Now that the GECF has adopted a charter, it has become an official institution, but the charter does not provide for regulating gas production volumes like OPEC does with oil, and therefore the GECF will not be able to modulate prices like OPEC.
Organized in 2001, the 16-member GECF existed as a discussion club until yesterday. Its members were not restricted by written commitments, and met merely to discuss the urgent problems of the gas industry. Talk of establishing a cartel to modulate global gas prices was common for some time, but while these prices were steadily climbing, gas exporters preferred not to adopt formal commitments. They limited themselves to non-committal consultations once a year. The economic crisis has now compelled them to agree on common actions.
A sensational report came from Tehran in late October. Thee countries - Russia, Iran, and Qatar, which account for more than 60% of the world's natural gas reserves, ostensibly agreed to create a gas OPEC. It transpired that they were merely toying with the idea of the Big Three, and that the GECF charter was expected to be signed in Moscow in November.
Now the charter has been signed but its text has yet to be published. Energy Minister Sergei Shmatko said that the charter does not say a word about regulating gas production. It deals with rules for supplying gas consumers, cooperative work on liquefied natural gas (LNG), introduction of new technologies in the gas industry, and exchange of information on investment projects.
Formation of the Big Three was not removed from the agenda, although it hardly seems likely today because of strong contradictions between the three countries. Iran, for example, wants the cartel to be modeled after OPEC that regulates production to push up prices. This is a very difficult task because, as distinct from oil, there is no global gas market. Also, Tehran's position runs counter to Moscow's.
Russia would like the would-be cartel to engage in joint projects to build gas pipelines. This is only natural since Gazprom has contracts to supply gas to Europe for the next 30 years. Russia is looking for ways to transport Central Asian gas to Europe via Russia instead of the Caspian Sea bottom or via Iran.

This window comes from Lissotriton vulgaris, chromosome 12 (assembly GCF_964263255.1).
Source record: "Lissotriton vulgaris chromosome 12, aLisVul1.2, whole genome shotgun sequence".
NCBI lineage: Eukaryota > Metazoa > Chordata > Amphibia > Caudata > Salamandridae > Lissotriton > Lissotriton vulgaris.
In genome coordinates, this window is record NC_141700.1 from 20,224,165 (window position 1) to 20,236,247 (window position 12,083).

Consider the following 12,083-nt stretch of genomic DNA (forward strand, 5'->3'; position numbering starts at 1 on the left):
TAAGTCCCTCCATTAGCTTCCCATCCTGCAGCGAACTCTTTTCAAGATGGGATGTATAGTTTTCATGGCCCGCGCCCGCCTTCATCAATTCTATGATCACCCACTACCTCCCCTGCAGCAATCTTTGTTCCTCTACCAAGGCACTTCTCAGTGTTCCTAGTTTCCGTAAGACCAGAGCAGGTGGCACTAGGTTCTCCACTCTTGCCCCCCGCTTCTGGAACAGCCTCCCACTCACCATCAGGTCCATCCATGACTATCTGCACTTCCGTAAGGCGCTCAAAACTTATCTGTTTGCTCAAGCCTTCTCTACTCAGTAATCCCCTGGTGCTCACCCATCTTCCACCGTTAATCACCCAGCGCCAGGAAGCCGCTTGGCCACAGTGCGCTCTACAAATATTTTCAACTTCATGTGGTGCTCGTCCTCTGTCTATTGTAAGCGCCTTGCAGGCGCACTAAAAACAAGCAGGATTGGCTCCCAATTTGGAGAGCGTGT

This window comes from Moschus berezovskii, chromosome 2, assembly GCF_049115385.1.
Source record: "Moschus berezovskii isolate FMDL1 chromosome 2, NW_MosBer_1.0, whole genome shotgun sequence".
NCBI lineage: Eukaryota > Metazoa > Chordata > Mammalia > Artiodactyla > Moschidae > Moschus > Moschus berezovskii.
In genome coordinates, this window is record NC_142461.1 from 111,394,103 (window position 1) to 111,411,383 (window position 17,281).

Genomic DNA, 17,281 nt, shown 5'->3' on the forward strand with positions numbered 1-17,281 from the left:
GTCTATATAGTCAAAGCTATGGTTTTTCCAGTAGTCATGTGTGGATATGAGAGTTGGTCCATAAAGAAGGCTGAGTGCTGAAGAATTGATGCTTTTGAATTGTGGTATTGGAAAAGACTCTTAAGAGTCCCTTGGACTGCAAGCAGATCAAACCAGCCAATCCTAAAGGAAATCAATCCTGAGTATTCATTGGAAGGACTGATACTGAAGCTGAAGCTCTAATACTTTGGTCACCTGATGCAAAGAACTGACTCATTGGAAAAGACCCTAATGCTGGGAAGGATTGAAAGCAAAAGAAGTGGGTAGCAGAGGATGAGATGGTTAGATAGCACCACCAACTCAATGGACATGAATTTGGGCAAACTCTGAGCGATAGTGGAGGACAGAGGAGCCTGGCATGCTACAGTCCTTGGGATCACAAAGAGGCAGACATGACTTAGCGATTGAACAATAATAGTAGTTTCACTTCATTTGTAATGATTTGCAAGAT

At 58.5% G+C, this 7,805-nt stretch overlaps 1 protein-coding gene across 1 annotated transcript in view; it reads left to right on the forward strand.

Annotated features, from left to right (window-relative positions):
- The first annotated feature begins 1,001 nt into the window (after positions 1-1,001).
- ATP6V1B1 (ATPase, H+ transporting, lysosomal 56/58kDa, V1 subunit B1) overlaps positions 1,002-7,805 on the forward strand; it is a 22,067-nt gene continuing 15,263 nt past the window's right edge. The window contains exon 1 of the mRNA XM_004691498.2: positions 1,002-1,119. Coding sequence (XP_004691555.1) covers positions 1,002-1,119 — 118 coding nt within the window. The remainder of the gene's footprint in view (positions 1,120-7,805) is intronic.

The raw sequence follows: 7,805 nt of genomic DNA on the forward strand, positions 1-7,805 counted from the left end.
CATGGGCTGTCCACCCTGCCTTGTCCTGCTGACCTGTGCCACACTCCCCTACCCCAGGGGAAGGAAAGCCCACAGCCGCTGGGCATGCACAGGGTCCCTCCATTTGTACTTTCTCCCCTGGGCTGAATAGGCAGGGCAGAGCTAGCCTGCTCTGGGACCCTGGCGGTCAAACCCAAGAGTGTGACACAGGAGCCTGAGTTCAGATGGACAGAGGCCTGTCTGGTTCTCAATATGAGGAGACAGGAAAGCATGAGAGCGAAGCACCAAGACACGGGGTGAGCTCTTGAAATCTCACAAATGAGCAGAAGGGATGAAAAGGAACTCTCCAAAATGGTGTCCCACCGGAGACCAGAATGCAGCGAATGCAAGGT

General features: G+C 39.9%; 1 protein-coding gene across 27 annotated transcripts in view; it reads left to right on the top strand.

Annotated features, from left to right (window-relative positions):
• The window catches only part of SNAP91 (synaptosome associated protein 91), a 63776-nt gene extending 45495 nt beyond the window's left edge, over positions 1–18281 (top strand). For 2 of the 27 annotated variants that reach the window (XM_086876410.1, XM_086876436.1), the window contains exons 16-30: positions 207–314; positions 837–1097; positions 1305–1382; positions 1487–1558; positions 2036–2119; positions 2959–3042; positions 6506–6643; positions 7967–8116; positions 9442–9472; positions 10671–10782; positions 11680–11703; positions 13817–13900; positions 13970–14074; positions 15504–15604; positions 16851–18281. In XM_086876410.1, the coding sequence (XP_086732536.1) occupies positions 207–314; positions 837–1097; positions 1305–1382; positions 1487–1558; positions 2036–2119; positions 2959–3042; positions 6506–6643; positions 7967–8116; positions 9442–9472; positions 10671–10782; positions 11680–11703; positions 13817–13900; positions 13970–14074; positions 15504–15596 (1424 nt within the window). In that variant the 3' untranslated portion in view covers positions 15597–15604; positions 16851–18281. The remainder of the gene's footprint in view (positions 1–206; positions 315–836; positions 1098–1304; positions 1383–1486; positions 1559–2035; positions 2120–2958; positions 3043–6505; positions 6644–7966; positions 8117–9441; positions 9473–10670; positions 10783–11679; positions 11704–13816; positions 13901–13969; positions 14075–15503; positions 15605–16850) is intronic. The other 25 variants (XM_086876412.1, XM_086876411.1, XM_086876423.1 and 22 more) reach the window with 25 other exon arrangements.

The third potential member of the gas OPEC, Qatar, has its own gas projects, all of which focus on supplying Europe with LNG. If it limits these exports to raise prices, it will be quickly replaced as a supplier by rivals.
The opinions expressed in this article are the author's and do not necessarily represent those of RIA Novosti.
The fact of registration and authorization of users on Sputnik websites via users’ account or accounts on social networks indicates acceptance of these rules.
Users are obliged abide by national and international laws. Users are obliged to speak respectfully to the other participants in the discussion, readers and individuals referenced in the posts.
The websites’ administration has the right to delete comments made in languages other than the language of the majority of the websites’ content.
In all language versions of the sputniknews.com websites any comments posted can be edited.
A user comment will be deleted if it:
The administration has the right to block a user’s access to the page or delete a user’s account without notice if the user is in violation of these rules or if behavior indicating said violation is detected.
Users can initiate the recovery of their account / unlock access by contacting the moderators at firstname.lastname@example.org
The letter must contain:
If the moderators deem it possible to restore the account / unlock access, it will be done.
In the case of repeated violations of the rules above resulting in a second block of a user’s account, access cannot be restored.
To contact the team of moderators, write to email@example.com